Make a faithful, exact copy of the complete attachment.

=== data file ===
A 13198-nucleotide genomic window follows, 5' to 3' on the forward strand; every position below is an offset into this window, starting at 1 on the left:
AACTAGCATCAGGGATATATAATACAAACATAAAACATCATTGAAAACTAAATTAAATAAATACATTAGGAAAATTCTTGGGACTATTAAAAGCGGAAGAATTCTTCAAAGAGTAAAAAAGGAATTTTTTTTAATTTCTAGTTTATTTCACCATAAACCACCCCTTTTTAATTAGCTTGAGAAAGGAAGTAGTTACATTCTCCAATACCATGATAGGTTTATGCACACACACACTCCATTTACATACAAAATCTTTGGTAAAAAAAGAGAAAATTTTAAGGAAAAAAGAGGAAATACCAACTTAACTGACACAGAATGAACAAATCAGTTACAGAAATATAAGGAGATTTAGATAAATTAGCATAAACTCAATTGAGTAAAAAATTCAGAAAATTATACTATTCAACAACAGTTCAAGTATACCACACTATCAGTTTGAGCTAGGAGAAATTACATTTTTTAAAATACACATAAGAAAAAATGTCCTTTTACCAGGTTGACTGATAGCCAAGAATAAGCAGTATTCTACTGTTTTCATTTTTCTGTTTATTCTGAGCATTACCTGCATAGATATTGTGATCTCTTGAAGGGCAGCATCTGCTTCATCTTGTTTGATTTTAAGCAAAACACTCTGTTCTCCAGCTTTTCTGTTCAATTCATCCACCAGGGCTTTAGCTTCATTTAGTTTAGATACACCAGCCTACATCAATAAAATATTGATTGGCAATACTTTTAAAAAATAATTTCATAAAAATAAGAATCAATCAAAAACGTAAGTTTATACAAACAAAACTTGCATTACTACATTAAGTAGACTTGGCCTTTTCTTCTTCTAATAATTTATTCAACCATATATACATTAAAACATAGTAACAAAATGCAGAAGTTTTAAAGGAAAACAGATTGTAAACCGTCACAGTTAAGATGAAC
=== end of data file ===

A 13198-nucleotide genomic window follows, 5' to 3' on the forward strand; every position below is an offset into this window, starting at 1 on the left:
AACTAGCATCAGGGATATATAATACAAACATAAAACATCATTGAAAACTAAATTAAATAAATACATTAGGAAAATTCTTGGGACTATTAAAAGCGGAAGAATTCTTCAAAGAGTAAAAAAGGAATTTTTTTTAATTTCTAGTTTATTTCACCATAAACCACCCCTTTTTAATTAGCTTGAGAAAGGAAGTAGTTACATTCTCCAATACCATGATAGGTTTATGCACACACACACTCCATTTACATACAAAATCTTTGGTAAAAAAAGAGAAAATTTTAAGGAAAAAAGAGGAAATACCAACTTAACTGACACAGAATGAACAAATCAGTTACAGAAATATAAGGAGATTTAGATAAATTAGCATAAACTCAATTGAGTAAAAAATTCAGAAAATTATACTATTCAACAACAGTTCAAGTATACCACACTATCAGTTTGAGCTAGGAGAAATTACATTTTTTAAAATACACATAAGAAAAAATGTCCTTTTACCAGGTTGACTGATAGCCAAGAATAAGCAGTATTCTACTGTTTTCATTTTTCTGTTTATTCTGAGCATTACCTGCATAGATATTGTGATCTCTTGAAGGGCAGCATCTGCTTCATCTTGTTTGATTTTAAGCAAAACACTCTGTTCTCCAGCTTTTCTGTTCAATTCATCCACCAGGGCTTTAGCTTCATTTAGTTTAGATACACCAGCCTACATCAATAAAATATTGATTGGCAATACTTTTAAAAAATAATTTCATAAAAATAAGAATCAATCAAAAACGTAAGTTTATACAAACAAAACTTGCATTACTACATTAAGTAGACTTGGCCTTTTCTTCTTCTAATAATTTATTCAACCATATATACATTAAAACATAGTAACAAAATGCAGAAGTTTTAAAGGAAAACAGATTGTAAACCGTCACAGTTAAGATGAAC